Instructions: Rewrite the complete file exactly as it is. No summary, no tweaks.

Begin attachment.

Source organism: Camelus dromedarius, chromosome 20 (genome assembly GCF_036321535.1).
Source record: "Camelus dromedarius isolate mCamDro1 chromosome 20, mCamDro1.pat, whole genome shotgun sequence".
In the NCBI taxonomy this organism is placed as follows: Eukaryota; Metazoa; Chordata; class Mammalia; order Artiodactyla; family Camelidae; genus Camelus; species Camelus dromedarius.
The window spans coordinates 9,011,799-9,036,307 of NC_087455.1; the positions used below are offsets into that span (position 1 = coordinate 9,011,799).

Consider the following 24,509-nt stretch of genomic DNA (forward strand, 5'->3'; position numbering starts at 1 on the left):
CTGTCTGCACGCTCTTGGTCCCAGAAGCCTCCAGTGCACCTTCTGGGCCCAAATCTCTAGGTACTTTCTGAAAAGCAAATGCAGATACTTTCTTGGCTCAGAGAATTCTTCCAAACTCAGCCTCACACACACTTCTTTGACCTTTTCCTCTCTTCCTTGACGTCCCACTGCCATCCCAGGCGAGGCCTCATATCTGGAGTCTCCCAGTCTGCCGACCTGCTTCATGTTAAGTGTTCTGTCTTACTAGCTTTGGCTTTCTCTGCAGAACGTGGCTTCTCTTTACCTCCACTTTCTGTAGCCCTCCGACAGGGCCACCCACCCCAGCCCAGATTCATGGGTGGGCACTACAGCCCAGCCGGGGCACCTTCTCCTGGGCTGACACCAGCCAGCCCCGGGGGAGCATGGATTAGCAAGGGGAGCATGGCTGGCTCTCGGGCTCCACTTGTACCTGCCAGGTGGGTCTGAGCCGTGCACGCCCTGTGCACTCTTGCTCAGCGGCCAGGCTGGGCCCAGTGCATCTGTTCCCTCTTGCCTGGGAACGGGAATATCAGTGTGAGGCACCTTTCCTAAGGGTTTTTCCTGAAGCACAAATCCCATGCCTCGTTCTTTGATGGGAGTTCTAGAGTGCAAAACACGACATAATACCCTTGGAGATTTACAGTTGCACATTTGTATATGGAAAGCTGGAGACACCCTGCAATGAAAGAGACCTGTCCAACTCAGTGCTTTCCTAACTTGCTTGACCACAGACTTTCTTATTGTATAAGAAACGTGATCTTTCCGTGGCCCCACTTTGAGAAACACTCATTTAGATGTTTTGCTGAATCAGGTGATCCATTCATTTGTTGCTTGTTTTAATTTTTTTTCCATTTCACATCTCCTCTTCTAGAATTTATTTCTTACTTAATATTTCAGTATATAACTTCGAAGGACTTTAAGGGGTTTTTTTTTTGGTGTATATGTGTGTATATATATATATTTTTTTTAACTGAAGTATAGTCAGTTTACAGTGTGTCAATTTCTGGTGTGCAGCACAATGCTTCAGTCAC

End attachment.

Source organism: Camelus dromedarius, chromosome 20 (genome assembly GCF_036321535.1).
Source record: "Camelus dromedarius isolate mCamDro1 chromosome 20, mCamDro1.pat, whole genome shotgun sequence".
In the NCBI taxonomy this organism is placed as follows: Eukaryota; Metazoa; Chordata; class Mammalia; order Artiodactyla; family Camelidae; genus Camelus; species Camelus dromedarius.
The window spans coordinates 9,011,799-9,036,307 of NC_087455.1; the positions used below are offsets into that span (position 1 = coordinate 9,011,799).

Consider the following 24,509-nt stretch of genomic DNA (forward strand, 5'->3'; position numbering starts at 1 on the left):
CTGTCTGCACGCTCTTGGTCCCAGAAGCCTCCAGTGCACCTTCTGGGCCCAAATCTCTAGGTACTTTCTGAAAAGCAAATGCAGATACTTTCTTGGCTCAGAGAATTCTTCCAAACTCAGCCTCACACACACTTCTTTGACCTTTTCCTCTCTTCCTTGACGTCCCACTGCCATCCCAGGCGAGGCCTCATATCTGGAGTCTCCCAGTCTGCCGACCTGCTTCATGTTAAGTGTTCTGTCTTACTAGCTTTGGCTTTCTCTGCAGAACGTGGCTTCTCTTTACCTCCACTTTCTGTAGCCCTCCGACAGGGCCACCCACCCCAGCCCAGATTCATGGGTGGGCACTACAGCCCAGCCGGGGCACCTTCTCCTGGGCTGACACCAGCCAGCCCCGGGGGAGCATGGATTAGCAAGGGGAGCATGGCTGGCTCTCGGGCTCCACTTGTACCTGCCAGGTGGGTCTGAGCCGTGCACGCCCTGTGCACTCTTGCTCAGCGGCCAGGCTGGGCCCAGTGCATCTGTTCCCTCTTGCCTGGGAACGGGAATATCAGTGTGAGGCACCTTTCCTAAGGGTTTTTCCTGAAGCACAAATCCCATGCCTCGTTCTTTGATGGGAGTTCTAGAGTGCAAAACACGACATAATACCCTTGGAGATTTACAGTTGCACATTTGTATATGGAAAGCTGGAGACACCCTGCAATGAAAGAGACCTGTCCAACTCAGTGCTTTCCTAACTTGCTTGACCACAGACTTTCTTATTGTATAAGAAACGTGATCTTTCCGTGGCCCCACTTTGAGAAACACTCATTTAGATGTTTTGCTGAATCAGGTGATCCATTCATTTGTTGCTTGTTTTAATTTTTTTTCCATTTCACATCTCCTCTTCTAGAATTTATTTCTTACTTAATATTTCAGTATATAACTTCGAAGGACTTTAAGGGGTTTTTTTTTTGGTGTATATGTGTGTATATATATATATTTTTTTTAACTGAAGTATAGTCAGTTTACAGTGTGTCAATTTCTGGTGTGCAGCACAATGCTTCAGTCAC